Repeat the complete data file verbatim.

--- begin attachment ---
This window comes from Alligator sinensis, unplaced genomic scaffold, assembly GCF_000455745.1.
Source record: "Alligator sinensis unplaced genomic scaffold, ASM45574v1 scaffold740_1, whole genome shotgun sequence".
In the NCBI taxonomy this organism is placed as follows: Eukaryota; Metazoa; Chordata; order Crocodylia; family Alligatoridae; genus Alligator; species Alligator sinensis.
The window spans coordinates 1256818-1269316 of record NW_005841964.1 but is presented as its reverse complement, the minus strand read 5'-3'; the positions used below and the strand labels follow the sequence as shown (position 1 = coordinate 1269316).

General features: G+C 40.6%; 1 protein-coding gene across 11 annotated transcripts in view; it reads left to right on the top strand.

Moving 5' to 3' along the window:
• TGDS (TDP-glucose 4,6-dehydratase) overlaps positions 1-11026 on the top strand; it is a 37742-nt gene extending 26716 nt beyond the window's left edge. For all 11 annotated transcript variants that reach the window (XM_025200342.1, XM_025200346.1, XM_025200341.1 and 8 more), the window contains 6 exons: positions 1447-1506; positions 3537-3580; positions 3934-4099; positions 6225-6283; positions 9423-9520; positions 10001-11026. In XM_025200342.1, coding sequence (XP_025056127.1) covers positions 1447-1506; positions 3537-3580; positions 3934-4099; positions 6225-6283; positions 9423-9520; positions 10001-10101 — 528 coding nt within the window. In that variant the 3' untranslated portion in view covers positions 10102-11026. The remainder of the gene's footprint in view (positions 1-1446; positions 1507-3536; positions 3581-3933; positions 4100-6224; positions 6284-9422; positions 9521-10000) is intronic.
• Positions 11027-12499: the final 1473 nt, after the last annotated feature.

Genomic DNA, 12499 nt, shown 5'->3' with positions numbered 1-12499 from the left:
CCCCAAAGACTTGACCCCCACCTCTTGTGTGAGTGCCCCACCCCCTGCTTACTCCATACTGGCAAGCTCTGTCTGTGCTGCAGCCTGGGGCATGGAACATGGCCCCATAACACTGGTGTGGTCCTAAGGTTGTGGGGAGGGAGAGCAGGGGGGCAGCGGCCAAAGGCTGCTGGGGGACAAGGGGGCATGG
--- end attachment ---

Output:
This window comes from Alligator sinensis, unplaced genomic scaffold, assembly GCF_000455745.1.
Source record: "Alligator sinensis unplaced genomic scaffold, ASM45574v1 scaffold740_1, whole genome shotgun sequence".
In the NCBI taxonomy this organism is placed as follows: Eukaryota; Metazoa; Chordata; order Crocodylia; family Alligatoridae; genus Alligator; species Alligator sinensis.
The window spans coordinates 1256818-1269316 of record NW_005841964.1 but is presented as its reverse complement, the minus strand read 5'-3'; the positions used below and the strand labels follow the sequence as shown (position 1 = coordinate 1269316).

General features: G+C 40.6%; 1 protein-coding gene across 11 annotated transcripts in view; it reads left to right on the top strand.

Moving 5' to 3' along the window:
• TGDS (TDP-glucose 4,6-dehydratase) overlaps positions 1-11026 on the top strand; it is a 37742-nt gene extending 26716 nt beyond the window's left edge. For all 11 annotated transcript variants that reach the window (XM_025200342.1, XM_025200346.1, XM_025200341.1 and 8 more), the window contains 6 exons: positions 1447-1506; positions 3537-3580; positions 3934-4099; positions 6225-6283; positions 9423-9520; positions 10001-11026. In XM_025200342.1, coding sequence (XP_025056127.1) covers positions 1447-1506; positions 3537-3580; positions 3934-4099; positions 6225-6283; positions 9423-9520; positions 10001-10101 — 528 coding nt within the window. In that variant the 3' untranslated portion in view covers positions 10102-11026. The remainder of the gene's footprint in view (positions 1-1446; positions 1507-3536; positions 3581-3933; positions 4100-6224; positions 6284-9422; positions 9521-10000) is intronic.
• Positions 11027-12499: the final 1473 nt, after the last annotated feature.

Genomic DNA, 12499 nt, shown 5'->3' with positions numbered 1-12499 from the left:
CCCCAAAGACTTGACCCCCACCTCTTGTGTGAGTGCCCCACCCCCTGCTTACTCCATACTGGCAAGCTCTGTCTGTGCTGCAGCCTGGGGCATGGAACATGGCCCCATAACACTGGTGTGGTCCTAAGGTTGTGGGGAGGGAGAGCAGGGGGGCAGCGGCCAAAGGCTGCTGGGGGACAAGGGGGCATGG